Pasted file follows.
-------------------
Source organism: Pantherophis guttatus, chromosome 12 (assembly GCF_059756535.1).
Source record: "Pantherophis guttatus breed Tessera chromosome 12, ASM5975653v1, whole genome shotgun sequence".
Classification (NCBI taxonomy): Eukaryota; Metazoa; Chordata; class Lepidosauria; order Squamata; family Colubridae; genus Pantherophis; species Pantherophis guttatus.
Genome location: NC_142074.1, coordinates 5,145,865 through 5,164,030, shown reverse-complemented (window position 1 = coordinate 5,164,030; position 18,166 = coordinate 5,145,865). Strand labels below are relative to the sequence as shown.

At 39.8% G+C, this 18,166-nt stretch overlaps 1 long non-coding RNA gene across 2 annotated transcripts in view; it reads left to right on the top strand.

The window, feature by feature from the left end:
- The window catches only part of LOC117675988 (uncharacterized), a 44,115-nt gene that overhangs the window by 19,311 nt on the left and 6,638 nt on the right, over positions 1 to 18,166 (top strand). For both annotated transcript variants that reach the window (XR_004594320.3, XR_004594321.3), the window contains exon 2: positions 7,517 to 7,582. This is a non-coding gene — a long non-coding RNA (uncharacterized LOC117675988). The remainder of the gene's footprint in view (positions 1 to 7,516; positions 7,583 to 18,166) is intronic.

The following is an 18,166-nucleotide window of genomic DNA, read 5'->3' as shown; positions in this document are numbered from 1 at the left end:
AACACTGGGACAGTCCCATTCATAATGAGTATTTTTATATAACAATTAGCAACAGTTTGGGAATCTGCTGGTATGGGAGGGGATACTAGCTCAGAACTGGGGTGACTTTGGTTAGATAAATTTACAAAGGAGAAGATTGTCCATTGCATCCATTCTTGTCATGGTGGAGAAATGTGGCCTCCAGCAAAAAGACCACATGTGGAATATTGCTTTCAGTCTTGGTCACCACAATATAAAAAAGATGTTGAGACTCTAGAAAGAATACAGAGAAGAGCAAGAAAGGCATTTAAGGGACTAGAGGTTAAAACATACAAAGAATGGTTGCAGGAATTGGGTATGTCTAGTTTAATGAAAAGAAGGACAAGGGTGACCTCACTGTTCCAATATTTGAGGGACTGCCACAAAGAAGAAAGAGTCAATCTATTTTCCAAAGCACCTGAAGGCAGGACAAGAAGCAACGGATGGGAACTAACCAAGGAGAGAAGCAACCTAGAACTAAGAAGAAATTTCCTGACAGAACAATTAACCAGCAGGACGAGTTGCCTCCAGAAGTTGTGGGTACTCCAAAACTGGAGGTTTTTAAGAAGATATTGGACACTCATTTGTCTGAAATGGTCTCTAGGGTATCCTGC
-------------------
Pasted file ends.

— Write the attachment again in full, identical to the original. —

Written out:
Source organism: Pantherophis guttatus, chromosome 12 (assembly GCF_059756535.1).
Source record: "Pantherophis guttatus breed Tessera chromosome 12, ASM5975653v1, whole genome shotgun sequence".
Classification (NCBI taxonomy): Eukaryota; Metazoa; Chordata; class Lepidosauria; order Squamata; family Colubridae; genus Pantherophis; species Pantherophis guttatus.
Genome location: NC_142074.1, coordinates 5,145,865 through 5,164,030, shown reverse-complemented (window position 1 = coordinate 5,164,030; position 18,166 = coordinate 5,145,865). Strand labels below are relative to the sequence as shown.

At 39.8% G+C, this 18,166-nt stretch overlaps 1 long non-coding RNA gene across 2 annotated transcripts in view; it reads left to right on the top strand.

The window, feature by feature from the left end:
- The window catches only part of LOC117675988 (uncharacterized), a 44,115-nt gene that overhangs the window by 19,311 nt on the left and 6,638 nt on the right, over positions 1 to 18,166 (top strand). For both annotated transcript variants that reach the window (XR_004594320.3, XR_004594321.3), the window contains exon 2: positions 7,517 to 7,582. This is a non-coding gene — a long non-coding RNA (uncharacterized LOC117675988). The remainder of the gene's footprint in view (positions 1 to 7,516; positions 7,583 to 18,166) is intronic.

The following is an 18,166-nucleotide window of genomic DNA, read 5'->3' as shown; positions in this document are numbered from 1 at the left end:
AACACTGGGACAGTCCCATTCATAATGAGTATTTTTATATAACAATTAGCAACAGTTTGGGAATCTGCTGGTATGGGAGGGGATACTAGCTCAGAACTGGGGTGACTTTGGTTAGATAAATTTACAAAGGAGAAGATTGTCCATTGCATCCATTCTTGTCATGGTGGAGAAATGTGGCCTCCAGCAAAAAGACCACATGTGGAATATTGCTTTCAGTCTTGGTCACCACAATATAAAAAAGATGTTGAGACTCTAGAAAGAATACAGAGAAGAGCAAGAAAGGCATTTAAGGGACTAGAGGTTAAAACATACAAAGAATGGTTGCAGGAATTGGGTATGTCTAGTTTAATGAAAAGAAGGACAAGGGTGACCTCACTGTTCCAATATTTGAGGGACTGCCACAAAGAAGAAAGAGTCAATCTATTTTCCAAAGCACCTGAAGGCAGGACAAGAAGCAACGGATGGGAACTAACCAAGGAGAGAAGCAACCTAGAACTAAGAAGAAATTTCCTGACAGAACAATTAACCAGCAGGACGAGTTGCCTCCAGAAGTTGTGGGTACTCCAAAACTGGAGGTTTTTAAGAAGATATTGGACACTCATTTGTCTGAAATGGTCTCTAGGGTATCCTGC